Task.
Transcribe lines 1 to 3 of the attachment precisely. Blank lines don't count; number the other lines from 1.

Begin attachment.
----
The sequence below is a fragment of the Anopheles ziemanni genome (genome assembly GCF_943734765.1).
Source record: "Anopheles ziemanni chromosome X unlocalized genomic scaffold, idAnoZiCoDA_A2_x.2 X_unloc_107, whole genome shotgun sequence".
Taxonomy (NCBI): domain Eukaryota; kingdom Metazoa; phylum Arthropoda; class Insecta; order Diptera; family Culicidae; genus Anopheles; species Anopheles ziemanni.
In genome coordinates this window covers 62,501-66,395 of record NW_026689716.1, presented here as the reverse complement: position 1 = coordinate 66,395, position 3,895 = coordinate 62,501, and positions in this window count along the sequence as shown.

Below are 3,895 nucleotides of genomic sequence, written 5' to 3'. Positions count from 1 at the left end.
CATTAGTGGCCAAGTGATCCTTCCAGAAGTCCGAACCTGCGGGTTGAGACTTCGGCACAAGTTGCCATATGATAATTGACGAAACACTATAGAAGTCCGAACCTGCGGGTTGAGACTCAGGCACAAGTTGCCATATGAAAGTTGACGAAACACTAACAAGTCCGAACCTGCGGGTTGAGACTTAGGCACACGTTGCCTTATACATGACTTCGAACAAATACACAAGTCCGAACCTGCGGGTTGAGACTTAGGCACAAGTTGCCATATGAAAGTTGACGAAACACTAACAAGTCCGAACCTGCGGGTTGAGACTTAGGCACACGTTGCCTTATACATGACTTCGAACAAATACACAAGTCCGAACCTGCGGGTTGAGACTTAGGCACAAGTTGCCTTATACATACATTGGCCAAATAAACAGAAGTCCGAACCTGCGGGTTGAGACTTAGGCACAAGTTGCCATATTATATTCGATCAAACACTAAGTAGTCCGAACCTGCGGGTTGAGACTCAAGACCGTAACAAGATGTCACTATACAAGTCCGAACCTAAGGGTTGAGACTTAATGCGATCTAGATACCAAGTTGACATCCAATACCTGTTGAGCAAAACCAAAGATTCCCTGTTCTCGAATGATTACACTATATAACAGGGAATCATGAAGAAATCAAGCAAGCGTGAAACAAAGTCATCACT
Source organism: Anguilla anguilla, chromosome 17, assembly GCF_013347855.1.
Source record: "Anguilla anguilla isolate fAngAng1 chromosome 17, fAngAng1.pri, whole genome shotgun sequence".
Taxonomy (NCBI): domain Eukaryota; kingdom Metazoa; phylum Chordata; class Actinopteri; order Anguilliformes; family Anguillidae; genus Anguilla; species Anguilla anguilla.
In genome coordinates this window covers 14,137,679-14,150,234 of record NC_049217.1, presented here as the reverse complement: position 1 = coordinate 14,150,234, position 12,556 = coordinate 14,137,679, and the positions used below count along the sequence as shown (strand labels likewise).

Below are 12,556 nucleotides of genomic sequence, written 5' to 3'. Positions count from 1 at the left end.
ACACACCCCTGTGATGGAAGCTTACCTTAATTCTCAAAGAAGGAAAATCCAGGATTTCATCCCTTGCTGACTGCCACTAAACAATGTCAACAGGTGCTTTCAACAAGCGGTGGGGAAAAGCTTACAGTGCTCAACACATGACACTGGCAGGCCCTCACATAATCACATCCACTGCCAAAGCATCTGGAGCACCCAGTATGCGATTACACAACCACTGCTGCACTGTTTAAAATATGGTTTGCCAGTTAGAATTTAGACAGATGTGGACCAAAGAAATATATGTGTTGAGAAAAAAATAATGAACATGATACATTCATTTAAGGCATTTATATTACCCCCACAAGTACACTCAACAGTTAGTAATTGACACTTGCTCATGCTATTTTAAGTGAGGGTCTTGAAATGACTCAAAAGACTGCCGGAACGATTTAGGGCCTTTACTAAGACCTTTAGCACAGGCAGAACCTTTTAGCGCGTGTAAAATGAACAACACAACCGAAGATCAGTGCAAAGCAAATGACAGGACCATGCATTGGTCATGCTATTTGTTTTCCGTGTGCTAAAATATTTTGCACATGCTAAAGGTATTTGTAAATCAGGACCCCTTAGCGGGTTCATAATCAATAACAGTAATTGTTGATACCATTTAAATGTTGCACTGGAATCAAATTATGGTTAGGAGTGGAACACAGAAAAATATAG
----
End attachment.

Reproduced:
The sequence below is a fragment of the Anopheles ziemanni genome (genome assembly GCF_943734765.1).
Source record: "Anopheles ziemanni chromosome X unlocalized genomic scaffold, idAnoZiCoDA_A2_x.2 X_unloc_107, whole genome shotgun sequence".
Taxonomy (NCBI): domain Eukaryota; kingdom Metazoa; phylum Arthropoda; class Insecta; order Diptera; family Culicidae; genus Anopheles; species Anopheles ziemanni.